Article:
When my king died, the next king (oldest son) could only raise like half the army (levies) I could before. What happened?

  • uhh ohmm... hmm... no, but like, it retained the big ones like 'king of poland' and 'king of lithuania' titles. I've never played CK but played lots of EU3, and there you would keep your armies when a new king came. Is it different here? – Rodolfo Feb 14 '12 at 14:51
  • oh crap, and I was giving away titles to keep people happy thinking as long as I kept the 'kingdom of...' I was good. If you make it an answer I'll mark it. – Rodolfo Feb 14 '12 at 17:02

I think the reason your levy decreased is due to your heir's vassal-leige relationship score being different than your original king's. It could also be that your levy base providing buildings are not in your heir's personal demense.

The levy system is actually kinda complex but once you have a feel for it I suspect it'll make sense.

I originally said (in comments) that I thought this was related to titles, and it's not quite right. There's a few things at play.

If you don't give your sons any land then you can end up with the "unlanded sons prestige penalty". You need to give your first son some lands (but not the 2nd or 3rd as it'll increase a chance of war on inheritance). This shouldn't affect your levy though, except as it may indirectly affect your relationship with your vassals.

I came across a pretty decent description of the levy system [here].1

If you lose any of the following, you'll see a bad drop:

  • Castles give 225 base Levy (150 HI, 60 LI, 15 LC)
  • Churches give 130 base Levy (45 HI, 45LI, 40A)
  • Cities give 115 base Levy (75LI, 40A)

Here's where you could be losing levy... especially note that if the castle isn't in your personal demesne you'll take a hit.

You raise 100% of the Levy in your own holdings. Since castles give the most and best types of troops you want to have castles in your demesne unless you don't want to use only mercenaries and vassal levy.

The following is what I was talking about with the V-L Relation

Relation with your vassal and Levy Laws determine how much of the vassal levy you can raise. Crown Authority sets the minimum levy you get and Levy Laws set the maximum:

Crown Authority → 0 min /10% min /20% min /30% min /40% min Feudal Levy Law → 60% max / 70% max / 80% max / 100% max (225) City Levy Law → 50% max / 65% max / 80% max / 95% max (115) Church Levy Law → 50% max / 60%max / 70% max / 80% max (130)

You always get the min levy set by crown authority but the actual amount up to the >maximum is determined by vassal-liege relation (VLR). Relation is transformed into >percentage value (P) according to the following formula:

P = ((25 + VLR) x 0.69)/100

Now when you apply P to the maximum levy set by law (MXL) you get the percentage of >troops (PT) you get from the holding:

PT = P x (MXL/100)

Multiply by the number of levy (NL) in the holding and you get the actual troops (AT) >you can raise:

AT = PT x NL

Hope this helps and good luck! Sorry about any confusion!

  • good info thanks. So basically, I should only build forts in the provinces I'm owner for armies (and guess cities for money... not sure why I would want a bishopic). And not really do anything with provinces that are not part of my... demesne was it? – Rodolfo Feb 14 '12 at 22:22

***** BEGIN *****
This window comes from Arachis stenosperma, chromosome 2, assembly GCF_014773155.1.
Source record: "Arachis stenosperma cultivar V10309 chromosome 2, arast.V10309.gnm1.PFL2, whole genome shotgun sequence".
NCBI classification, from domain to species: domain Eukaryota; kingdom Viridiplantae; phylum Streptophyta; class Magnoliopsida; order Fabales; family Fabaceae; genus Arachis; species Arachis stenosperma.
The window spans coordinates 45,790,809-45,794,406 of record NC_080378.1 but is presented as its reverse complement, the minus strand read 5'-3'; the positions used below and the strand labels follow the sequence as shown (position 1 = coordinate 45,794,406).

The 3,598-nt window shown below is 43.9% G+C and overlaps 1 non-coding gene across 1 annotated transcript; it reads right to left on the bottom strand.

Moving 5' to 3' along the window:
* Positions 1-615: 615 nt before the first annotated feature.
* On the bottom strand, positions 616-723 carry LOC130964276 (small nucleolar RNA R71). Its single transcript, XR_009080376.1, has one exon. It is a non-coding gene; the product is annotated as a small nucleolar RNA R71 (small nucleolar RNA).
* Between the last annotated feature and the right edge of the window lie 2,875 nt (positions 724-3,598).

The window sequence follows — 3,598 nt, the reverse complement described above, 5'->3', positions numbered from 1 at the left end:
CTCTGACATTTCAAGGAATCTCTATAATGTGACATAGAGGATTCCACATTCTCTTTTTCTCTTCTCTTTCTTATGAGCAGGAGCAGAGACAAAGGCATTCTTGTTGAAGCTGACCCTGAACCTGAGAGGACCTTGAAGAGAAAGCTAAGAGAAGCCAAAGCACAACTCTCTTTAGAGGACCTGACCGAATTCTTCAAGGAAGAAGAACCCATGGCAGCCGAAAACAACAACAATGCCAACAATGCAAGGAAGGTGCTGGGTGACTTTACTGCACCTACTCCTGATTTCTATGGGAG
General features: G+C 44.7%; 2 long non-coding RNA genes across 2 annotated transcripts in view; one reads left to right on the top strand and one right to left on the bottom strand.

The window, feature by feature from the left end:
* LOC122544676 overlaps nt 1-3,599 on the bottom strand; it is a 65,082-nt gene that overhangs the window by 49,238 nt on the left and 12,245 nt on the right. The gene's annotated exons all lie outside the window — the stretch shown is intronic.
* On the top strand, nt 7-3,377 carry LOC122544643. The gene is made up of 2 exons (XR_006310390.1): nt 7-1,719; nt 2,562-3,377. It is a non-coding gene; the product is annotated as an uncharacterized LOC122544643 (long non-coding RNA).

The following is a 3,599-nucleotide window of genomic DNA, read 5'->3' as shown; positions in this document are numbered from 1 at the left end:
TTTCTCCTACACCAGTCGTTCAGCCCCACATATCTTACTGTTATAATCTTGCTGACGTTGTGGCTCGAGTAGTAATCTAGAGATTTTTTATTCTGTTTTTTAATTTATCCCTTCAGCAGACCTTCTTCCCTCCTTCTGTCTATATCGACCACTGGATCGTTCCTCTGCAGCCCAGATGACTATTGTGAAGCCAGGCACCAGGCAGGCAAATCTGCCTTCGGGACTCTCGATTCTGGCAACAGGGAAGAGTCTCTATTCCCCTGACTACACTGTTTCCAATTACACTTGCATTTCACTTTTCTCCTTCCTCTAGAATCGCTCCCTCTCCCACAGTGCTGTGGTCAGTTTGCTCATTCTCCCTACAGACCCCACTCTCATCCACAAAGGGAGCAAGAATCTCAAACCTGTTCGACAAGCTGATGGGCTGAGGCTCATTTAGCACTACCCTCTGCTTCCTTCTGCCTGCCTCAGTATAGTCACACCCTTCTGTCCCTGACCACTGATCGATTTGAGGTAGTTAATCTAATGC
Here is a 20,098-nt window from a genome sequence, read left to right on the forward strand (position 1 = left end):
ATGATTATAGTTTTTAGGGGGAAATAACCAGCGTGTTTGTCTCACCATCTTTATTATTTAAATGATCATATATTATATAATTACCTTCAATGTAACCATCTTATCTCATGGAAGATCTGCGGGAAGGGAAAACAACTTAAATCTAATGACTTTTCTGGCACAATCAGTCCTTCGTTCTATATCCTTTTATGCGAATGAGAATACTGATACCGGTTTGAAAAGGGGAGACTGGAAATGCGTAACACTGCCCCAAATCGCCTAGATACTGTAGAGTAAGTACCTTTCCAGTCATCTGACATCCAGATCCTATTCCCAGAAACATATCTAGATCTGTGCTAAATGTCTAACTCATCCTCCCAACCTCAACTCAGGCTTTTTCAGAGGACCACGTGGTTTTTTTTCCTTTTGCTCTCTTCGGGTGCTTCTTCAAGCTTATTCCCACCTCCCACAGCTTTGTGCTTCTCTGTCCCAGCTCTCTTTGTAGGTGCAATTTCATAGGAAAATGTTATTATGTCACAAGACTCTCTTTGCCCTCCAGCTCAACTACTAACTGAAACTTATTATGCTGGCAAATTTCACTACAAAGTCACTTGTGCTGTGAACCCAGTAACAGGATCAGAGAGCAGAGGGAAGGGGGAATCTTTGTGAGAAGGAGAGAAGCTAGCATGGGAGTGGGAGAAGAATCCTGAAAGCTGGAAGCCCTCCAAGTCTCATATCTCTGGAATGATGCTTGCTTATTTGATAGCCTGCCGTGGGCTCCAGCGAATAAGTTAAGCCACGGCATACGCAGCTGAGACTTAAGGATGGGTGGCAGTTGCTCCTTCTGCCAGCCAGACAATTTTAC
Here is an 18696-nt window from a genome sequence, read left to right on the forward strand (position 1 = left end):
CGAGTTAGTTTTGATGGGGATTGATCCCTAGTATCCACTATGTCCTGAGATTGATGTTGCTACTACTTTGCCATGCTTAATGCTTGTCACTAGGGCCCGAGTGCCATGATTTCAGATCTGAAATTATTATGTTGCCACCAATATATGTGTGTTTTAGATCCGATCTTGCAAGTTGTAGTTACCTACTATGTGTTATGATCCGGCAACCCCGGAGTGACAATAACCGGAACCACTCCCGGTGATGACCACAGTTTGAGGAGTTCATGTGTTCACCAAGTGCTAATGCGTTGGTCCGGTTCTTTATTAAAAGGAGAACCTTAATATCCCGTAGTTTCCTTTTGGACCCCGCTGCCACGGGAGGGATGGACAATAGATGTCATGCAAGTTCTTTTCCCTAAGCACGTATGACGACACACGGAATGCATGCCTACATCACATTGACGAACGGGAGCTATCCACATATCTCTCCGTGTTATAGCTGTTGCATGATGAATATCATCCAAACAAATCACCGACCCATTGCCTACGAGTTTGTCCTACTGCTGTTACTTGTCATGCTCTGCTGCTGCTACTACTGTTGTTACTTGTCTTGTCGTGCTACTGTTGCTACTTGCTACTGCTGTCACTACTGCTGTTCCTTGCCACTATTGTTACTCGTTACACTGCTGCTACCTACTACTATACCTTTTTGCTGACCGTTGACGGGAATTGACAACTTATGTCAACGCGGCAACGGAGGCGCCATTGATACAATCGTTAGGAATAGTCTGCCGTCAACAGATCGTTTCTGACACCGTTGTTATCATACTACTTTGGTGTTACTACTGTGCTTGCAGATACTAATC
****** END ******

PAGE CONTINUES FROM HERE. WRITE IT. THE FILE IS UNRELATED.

• There may be tax reasons or other reasons to do these things, apparently once your demense becomes too large you will need to split it, and bishopics are probably the way to go, but for levies you're prefer to have them as your own. – Tharius Feb 15 '12 at 0:14
  • Bishopics allow you to build 2 cheap buildings - church and cathedral school - which boost technology growth. Only for 240 gold you get +30% bonus, while univercity costs you 700 and gives +20%, it's upgrade costs 800 and gives another 20. – Alien-47 Feb 22 '12 at 8:18
  • You can improve the holdings of counties you hold. Ideally, as a (noble) ruler, you should not own any cities or bishoprics, because those give you the "wrong holding" penalty. But you can still improve those cities and bishoprics if you hold the county title. – PotatoEngineer Jul 9 '12 at 20:53

Since you don't mention whether it's your personal levies or your vassal's levies...

Your ruler's martial skill also makes a difference in the the number of levies you can raise. If your deceased father had a martial of 20+ and your new whelpling has a martial of 10 or less, you'll see a significant difference. Even though you always raise 100% of the available levy in any of your demense holdings, what that figure is changes based on your personal martial skill (and buildings built and county modifiers). Quoting from the CKII wiki:

  • Levy size modifiers is the sum of modifiers from:
    • Martial skill: 5% * (martial skill - 10). This significantly affects the levy size, e.g. -50% at 0 skill and +50% at 20 skill.

So if you went from 20+ to 0 martial skill, you would go from 150% to 50% personal levies, which is a 2/3rds reduction. If you have a large demesne and a low vassal count, this could be responsible for the bulk of the difference.

Also, the military tab (sword & shield icon, right of the ruler portrait) can show you what proportion of your levies come from your Demesne vs. your Vassals.

Levies summary screen

Below that part, there's a section that breaks down your vassal levies. If you hover over the green/red bar split, you get a summary of the math for that vassal. This should look roughly similar to the math in Tharius' excellent answer.

Your Answer

By clicking “Post Your Answer”, you agree to our terms of service, privacy policy and cookie policy

Not the answer you're looking for? Browse other questions tagged or ask your own question.